Managing an Arts Organisation in the Midst of Lockdown
Our mission states that ‘ARC is an organisation working from its venue…’ – not that we are a venue. This has felt more important than ever in lockdown. The strength of ARC is its relationships, not its physical assets.
We’ve gone from being an organisation which runs a building welcoming 110,000 people per year, employs 60+ staff and generates 80% of its income through sales and fundraising to a group of seven staff working remotely on reduced hours.
I wanted to use this blog to explain not just what we have been doing, but how and why we have done it.
Focusing on what matters most
In those first days of lockdown, when many of us were experiencing a sense of loss, we tried to focus on what was most important. With everything thrown up in the air, it was easy to feel paralysed by uncertainty. We wanted to be clear and confident in our actions and our communication, both internally and externally – providing what certainty we could. Saying ‘until further notice’ didn’t feel helpful, whereas ‘we’re closed until XX date’ gave everyone something specific to hold onto. Of course, we’ve had to revise that date, and continue to do so, but psychologically, it removed a sense of waiting for information and provided short-term focus, allowing people to get on with other things in the meantime. I believe providing clarity is an important part of leadership in crisis management.
We recognised the most important thing was to maintain the relationships that make up the organisation – to prove that we weren’t just a building.
It is testament to the passion and commitment of ARC’s staff team that so many of those furloughed were more worried about not being able to continue their valuable work than having to take a pay cut. The Job Retention Scheme has been a lifeline to us, and to many organisations, but it is hard to have your job taken away from you as well as so many other things. Keeping in touch with furloughed staff and making sure information and decisions are shared on a regular basis has been key to ensuring we retain that passion and commitment, and that all staff feel valued whether they are working or not.
Maintaining our mission for our communities
For those staff still working, the focus has been on keeping in touch with our communities. We have literally made thousands of phonecalls to ticket holders, participants, community users, artists, promoters and practitioners, to apologise, explain, reschedule but most of all, to listen. Many people have wanted to talk about their situation, to share the challenges they are experiencing but also to ask how we are, a wonderful reminder that these relationships are reciprocal.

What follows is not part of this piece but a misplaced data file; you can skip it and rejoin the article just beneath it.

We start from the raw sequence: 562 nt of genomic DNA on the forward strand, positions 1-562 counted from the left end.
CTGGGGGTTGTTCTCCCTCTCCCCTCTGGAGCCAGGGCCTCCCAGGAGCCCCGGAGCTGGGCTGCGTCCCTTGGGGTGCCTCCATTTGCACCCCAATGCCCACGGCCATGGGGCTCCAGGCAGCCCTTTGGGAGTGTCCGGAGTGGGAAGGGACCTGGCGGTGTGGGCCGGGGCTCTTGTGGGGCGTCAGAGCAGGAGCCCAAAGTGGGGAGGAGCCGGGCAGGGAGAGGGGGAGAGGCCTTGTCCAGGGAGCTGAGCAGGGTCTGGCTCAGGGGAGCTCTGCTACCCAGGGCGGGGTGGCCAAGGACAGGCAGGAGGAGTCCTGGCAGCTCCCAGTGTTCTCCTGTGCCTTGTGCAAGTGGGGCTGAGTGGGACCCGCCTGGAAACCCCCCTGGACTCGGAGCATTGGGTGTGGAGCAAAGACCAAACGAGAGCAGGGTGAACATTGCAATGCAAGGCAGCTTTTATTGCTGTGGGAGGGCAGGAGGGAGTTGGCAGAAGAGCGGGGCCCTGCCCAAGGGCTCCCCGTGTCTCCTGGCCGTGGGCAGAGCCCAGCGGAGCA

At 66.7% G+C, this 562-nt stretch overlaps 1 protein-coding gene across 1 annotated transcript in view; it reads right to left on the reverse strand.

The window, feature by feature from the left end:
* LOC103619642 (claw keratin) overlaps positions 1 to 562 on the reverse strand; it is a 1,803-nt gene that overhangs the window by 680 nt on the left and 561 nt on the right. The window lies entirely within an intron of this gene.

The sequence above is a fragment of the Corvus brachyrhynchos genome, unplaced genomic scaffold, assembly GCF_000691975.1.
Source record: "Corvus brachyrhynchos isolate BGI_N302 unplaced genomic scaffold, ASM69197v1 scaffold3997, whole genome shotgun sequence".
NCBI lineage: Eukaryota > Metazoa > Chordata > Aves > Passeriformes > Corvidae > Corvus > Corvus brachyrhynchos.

We were particularly conscious of our regular participants – those people who come to ARC at least once a week. We know ARC is a lifeline for many of them. It is the place they come to feel at home, to spend time with other people, to be creative and to be respected. Most importantly, it is a place they come to contribute, to have their creativity valued and validated.
‘We ARConnected’ has been our way of replicating this: a programme that invites people to contribute their creative endeavours around a new theme each fortnight. We have been supporting people to engage by phone, post and email and received the most amazing artworks in response. All the creations that people contribute will eventually be exhibited at ARC, to celebrate how our communities came together and connected creatively throughout the coronavirus pandemic.
We’ve also adapted Staying Out, our programme for socially isolated older people, and are now delivering it remotely. The programme is funded by Stockton Borough Council’s Public Health team, and its continuation during lockdown has seen us take on responsibility for weekly welfare checks alongside supporting creativity. Creating Together, our regular programme for asylum seekers, refugees and people who have experienced homelessness, resumes this month, with bi-monthly online sessions run by Displace Yourself Theatre.
Supporting artists and audiences
We have held a place for artists during this time too – retaining our Producer specifically to ensure we could support artists and freelancers who have seen their income disappear overnight. We have helped write funding applications, advise on dealing with venues, discussed how to reimagine future plans, and again, most importantly, we’ve listened. Three of ARC’s productions were due to tour in the March-June 2020 period, so we have been working with artists and venues to reschedule 50+ performances.
We are also working to find new ways of sharing the work of our artists. This film by Daniel Bye and Boff Whalley was released last week, featuring a new song sung by local residents as they walked to Roseberry Topping (made pre-lockdown). Siege by Vici Wreford-Sinnott, co-commissioned with HOME in Manchester, will be broadcast online soon. We’re also excited to invite audiences to help create a show, as part of FUEL’s international tour of Love Letters Straight From Your Heart, showing for ARC’s audiences on Thursday 18 June.
It’s an ongoing process, temporarily working without our building and finding different ways to deliver our work. We hope by continuing to listen to our communities, we can get better at it.
Thank you for talking to us. Our building might be closed, but ARC is still here.
By Annabel Turpin, Stockton Arts Centre
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